Re: The first 10 files

Eric Sosman <esosman@comcast-dot-net.invalid>
Sat, 26 Jan 2013 20:42:16 -0500
On 1/26/2013 6:21 PM, Peter Duniho wrote:

On Sat, 26 Jan 2013 17:06:07 -0500, Eric Sosman wrote:

On 1/26/2013 4:15 PM, Robert Klemme wrote:

On 26.01.2013 19:26, Arne Vajh??j wrote:

But I am a bit skeptical about whether a String[] with 30K elements
is really the bottleneck.

If the real bottleneck is the OS calls to get next file, then
a filter like this will not help.


      Because the listFiles() method will fetch the information
for all 30K files from the O/S, will construct 30K File objects
to represent them, and will submit all 30K File objects to the
FileFilter, one by one. The FileFilter will (very quickly)
reject 29.99K of the 30K Files, but ...

Will it?

     Necessarily. As far as listFiles() knows, the FileFilter
might accept the very last File object given to it. Therefore,
listFiles() cannot fail to present that very last File -- and
every other File -- for inspection.

It is plausible that the implementation of listFiles() uses an OS API that
enumerates files one at a time. On Windows, getting the first file of the
enumeration is faster than asking for all the files at once.


Indeed, I suppose one could throw an exception from the FileFilter accept()
method to interrupt enumeration, if that's how listFiles() is implemented.
That would avoid the need to enumerate more than the needed number of
actual files.

     It would also avoid the burden of returning anything from
listFiles() -- like, say, the array of accepted files ...

     A seriously hackish approach might be to do the processing
of the files within the FileFilter itself, treating it as a
"visit this File" callback instead of as a predicate. Then if
the FileFilter threw an exception after processing the first N
files -- well, they'd already have been processed, and you were
going to ignore the listFiles() return value anyhow, so ...
But, as I said, that's pretty seriously hackish.

Of course, this is all implementation-dependent and since it's not
explicitly documented, could change at any time anyway.

     The performance implications of retrieving information on 30K
files from the O/S are undocumented, true. But the necessity of
retrieving that information is deducible from what *is* documented.

But unless you've
actually examined the implementation details for listFiles(), it's not a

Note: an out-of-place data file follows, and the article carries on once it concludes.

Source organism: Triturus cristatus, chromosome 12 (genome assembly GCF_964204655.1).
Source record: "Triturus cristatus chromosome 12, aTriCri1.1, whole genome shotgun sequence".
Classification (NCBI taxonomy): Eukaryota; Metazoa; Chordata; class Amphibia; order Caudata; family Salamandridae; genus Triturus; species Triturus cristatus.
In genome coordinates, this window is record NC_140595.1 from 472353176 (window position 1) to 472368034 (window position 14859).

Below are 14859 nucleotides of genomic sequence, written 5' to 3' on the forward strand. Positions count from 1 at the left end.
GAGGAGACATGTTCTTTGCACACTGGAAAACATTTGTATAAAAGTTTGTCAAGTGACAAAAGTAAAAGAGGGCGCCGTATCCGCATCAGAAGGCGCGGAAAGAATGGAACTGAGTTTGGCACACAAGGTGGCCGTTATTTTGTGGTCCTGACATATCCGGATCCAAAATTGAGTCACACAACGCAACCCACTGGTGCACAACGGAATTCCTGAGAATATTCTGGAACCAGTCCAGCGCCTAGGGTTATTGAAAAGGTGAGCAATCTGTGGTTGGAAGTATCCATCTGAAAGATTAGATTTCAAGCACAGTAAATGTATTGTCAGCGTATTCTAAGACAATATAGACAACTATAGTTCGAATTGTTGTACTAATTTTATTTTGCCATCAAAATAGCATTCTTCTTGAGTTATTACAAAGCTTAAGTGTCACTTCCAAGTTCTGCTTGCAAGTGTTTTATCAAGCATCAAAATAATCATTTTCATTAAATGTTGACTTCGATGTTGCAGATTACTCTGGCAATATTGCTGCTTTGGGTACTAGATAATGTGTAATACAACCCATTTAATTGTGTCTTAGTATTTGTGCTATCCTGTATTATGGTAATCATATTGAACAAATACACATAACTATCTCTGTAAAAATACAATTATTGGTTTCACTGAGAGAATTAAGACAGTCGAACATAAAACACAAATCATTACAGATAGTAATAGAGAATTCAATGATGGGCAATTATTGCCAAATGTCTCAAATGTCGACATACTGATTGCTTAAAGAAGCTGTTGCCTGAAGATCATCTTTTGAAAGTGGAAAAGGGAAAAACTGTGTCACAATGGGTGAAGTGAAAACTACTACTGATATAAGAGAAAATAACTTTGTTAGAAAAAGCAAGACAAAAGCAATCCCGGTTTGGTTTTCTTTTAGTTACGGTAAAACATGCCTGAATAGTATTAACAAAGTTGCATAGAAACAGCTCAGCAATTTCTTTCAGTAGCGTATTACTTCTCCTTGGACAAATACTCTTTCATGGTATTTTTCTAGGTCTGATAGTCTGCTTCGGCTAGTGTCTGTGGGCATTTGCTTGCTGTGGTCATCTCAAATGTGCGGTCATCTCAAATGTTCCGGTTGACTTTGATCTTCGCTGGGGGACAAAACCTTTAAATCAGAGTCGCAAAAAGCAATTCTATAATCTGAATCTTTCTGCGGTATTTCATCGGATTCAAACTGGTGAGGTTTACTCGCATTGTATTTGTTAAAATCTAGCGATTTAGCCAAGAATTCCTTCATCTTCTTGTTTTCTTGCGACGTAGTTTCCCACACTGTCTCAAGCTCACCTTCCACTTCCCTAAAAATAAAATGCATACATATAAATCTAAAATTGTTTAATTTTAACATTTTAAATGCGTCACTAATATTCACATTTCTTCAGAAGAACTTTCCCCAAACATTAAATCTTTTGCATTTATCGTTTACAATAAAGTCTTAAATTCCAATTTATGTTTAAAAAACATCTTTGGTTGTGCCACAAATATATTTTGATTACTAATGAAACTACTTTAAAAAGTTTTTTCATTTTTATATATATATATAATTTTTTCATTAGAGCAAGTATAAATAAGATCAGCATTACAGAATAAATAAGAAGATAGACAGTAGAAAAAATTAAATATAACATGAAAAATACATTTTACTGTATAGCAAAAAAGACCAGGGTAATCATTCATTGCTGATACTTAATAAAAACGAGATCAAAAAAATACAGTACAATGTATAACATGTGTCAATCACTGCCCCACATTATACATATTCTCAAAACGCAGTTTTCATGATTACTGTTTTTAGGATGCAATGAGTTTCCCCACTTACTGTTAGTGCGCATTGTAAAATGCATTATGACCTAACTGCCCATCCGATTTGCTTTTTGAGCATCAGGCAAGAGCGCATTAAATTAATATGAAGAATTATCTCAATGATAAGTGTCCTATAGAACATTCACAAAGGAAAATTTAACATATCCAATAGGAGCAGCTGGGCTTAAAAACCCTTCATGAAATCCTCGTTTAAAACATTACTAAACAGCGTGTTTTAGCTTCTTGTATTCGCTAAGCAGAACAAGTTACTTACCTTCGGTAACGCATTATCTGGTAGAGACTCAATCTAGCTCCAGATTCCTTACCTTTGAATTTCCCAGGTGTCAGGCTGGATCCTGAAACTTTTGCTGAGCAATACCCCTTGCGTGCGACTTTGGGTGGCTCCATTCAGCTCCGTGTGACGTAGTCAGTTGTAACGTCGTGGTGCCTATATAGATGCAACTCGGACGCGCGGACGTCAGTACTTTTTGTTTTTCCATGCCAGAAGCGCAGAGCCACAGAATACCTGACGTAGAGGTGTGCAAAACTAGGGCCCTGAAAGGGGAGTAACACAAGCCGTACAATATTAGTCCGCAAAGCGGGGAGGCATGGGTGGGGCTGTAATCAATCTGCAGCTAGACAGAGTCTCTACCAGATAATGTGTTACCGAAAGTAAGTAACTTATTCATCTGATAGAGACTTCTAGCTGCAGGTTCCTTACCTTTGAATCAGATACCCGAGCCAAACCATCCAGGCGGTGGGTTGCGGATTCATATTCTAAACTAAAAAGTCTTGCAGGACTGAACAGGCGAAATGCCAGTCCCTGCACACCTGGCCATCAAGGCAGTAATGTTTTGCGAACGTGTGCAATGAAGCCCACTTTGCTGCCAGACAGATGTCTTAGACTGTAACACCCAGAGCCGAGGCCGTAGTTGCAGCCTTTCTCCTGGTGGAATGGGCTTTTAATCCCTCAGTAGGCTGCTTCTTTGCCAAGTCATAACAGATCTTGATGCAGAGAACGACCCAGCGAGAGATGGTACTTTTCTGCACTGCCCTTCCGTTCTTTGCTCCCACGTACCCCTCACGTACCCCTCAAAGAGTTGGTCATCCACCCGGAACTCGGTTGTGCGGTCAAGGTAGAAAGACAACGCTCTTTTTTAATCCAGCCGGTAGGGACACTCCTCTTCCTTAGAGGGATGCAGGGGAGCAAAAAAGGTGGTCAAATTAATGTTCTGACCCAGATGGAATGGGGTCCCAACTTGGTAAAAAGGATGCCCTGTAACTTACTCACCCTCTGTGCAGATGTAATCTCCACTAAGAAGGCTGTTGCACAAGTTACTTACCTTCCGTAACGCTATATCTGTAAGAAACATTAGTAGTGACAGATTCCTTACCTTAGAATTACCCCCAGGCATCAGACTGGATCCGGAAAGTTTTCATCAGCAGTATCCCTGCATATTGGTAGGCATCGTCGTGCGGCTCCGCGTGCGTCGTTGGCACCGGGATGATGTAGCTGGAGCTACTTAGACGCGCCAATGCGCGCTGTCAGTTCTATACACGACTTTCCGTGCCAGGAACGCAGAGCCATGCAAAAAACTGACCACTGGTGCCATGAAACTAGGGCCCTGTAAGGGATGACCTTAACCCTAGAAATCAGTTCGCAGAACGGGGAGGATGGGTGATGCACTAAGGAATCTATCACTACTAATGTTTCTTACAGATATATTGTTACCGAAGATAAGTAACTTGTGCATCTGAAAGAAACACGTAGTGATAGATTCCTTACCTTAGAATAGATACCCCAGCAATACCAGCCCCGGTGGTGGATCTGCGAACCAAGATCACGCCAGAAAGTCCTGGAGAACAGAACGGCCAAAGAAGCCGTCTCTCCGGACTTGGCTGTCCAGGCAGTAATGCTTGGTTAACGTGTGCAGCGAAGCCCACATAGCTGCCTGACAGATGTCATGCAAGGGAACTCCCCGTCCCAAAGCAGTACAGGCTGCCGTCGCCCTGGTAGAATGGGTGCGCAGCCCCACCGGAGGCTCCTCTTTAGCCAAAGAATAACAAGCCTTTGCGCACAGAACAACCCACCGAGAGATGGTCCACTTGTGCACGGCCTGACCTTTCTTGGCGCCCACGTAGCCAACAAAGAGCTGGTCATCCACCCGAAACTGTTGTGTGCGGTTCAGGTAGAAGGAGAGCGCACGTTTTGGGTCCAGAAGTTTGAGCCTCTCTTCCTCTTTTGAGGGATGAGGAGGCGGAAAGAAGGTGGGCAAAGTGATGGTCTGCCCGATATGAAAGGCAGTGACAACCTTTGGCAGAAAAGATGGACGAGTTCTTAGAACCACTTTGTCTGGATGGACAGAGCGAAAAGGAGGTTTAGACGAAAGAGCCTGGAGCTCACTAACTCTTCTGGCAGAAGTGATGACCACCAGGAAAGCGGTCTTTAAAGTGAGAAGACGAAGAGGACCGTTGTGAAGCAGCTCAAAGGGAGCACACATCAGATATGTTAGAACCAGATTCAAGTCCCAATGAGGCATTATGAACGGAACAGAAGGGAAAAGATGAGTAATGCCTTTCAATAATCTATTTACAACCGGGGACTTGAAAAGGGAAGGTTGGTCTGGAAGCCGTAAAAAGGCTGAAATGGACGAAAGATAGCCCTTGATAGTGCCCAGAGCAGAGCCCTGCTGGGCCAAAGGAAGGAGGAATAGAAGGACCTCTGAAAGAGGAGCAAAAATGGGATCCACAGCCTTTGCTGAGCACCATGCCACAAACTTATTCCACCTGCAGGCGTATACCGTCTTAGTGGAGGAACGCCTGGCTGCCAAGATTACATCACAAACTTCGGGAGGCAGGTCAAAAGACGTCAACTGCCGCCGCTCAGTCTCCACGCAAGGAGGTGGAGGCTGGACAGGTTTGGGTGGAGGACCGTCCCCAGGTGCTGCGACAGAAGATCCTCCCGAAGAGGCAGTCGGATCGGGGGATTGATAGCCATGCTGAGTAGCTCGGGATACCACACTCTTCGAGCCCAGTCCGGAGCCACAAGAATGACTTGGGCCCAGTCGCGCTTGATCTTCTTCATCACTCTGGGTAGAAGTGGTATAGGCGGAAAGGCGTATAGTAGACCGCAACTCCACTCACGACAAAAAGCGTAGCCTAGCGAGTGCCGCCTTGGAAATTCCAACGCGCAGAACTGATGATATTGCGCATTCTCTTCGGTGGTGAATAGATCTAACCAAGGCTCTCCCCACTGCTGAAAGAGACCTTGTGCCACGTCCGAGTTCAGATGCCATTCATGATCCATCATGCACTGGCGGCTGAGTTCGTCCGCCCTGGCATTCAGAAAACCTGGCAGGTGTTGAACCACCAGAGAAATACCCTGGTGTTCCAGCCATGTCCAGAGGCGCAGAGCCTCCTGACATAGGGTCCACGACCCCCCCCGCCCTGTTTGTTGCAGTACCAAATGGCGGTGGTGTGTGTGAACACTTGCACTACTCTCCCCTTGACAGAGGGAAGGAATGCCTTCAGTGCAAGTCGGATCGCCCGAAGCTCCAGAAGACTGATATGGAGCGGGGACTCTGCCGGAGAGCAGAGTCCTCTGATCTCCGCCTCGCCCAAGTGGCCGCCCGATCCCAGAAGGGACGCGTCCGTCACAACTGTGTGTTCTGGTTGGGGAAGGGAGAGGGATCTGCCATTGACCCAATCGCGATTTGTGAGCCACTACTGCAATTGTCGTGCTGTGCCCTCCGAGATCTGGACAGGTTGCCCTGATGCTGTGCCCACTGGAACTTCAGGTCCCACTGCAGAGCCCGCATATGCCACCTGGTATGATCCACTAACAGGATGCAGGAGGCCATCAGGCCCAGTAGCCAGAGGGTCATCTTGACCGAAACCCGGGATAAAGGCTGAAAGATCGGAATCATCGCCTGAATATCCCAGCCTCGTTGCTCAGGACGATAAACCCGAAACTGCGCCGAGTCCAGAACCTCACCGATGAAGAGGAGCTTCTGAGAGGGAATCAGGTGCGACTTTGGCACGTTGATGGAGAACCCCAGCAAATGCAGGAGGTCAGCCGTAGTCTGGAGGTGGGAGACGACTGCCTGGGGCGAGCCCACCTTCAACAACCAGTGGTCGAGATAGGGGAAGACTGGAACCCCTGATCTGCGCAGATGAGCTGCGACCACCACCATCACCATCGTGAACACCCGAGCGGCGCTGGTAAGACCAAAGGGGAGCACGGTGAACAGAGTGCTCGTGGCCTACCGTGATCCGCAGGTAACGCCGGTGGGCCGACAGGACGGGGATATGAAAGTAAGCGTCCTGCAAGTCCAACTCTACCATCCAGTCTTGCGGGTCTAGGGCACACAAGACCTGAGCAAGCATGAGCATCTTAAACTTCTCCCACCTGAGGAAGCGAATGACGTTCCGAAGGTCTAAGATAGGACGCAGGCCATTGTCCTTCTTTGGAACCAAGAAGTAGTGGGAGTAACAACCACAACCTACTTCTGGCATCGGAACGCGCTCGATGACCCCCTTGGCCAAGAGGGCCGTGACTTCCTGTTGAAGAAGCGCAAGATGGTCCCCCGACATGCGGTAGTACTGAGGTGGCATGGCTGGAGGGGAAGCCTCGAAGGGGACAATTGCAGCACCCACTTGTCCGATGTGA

foregone conclusion that the technique of using a FileFilter offers no way
to improve latency.

     Maybe this is the disconnect: I understood the O.P.'s concern as
"It's doing three thousand times too much work," not as "It takes
three thousand times as long as it should just to get to the first
File instance." Either way, though, I think a FileFilter (used in a
non-hackish way) cannot reduce either the total work or the latency.
Observe that listFiles() cannot return anything at all until it has
built the entire array of accepted files; Java's arrays have no way
to say "I hold five elements now, but might grow."

All that said, I think John Matthews' comment about the question of what
30K files are doing in a single directory in the first place is perhaps one
of the more useful points in this topic. One doesn't always have control
over that, of course...but if one does, it's certainly worth rethinking
that aspect of the design. There are reasons other than code latency to
avoid so many files in a single directory.

     Yeah. The O.P. said something about external processes dumping
files into the directory, possibly dumping many between (widely-
spaced?) executions of his program. That seems odd to me, though,
because if there's a backlog of thirty thousand it seems odd to want
to reduce it by only ten ...

     If he's stuck with this overall design, though, I think the
walkFileTree() method of java.nio.file.Files would be a cleaner way
to proceed. His FileVisitor could return FileVisitResult.TERMINATE
after it had seen ten files, and that would be that. No hacks.

Eric Sosman

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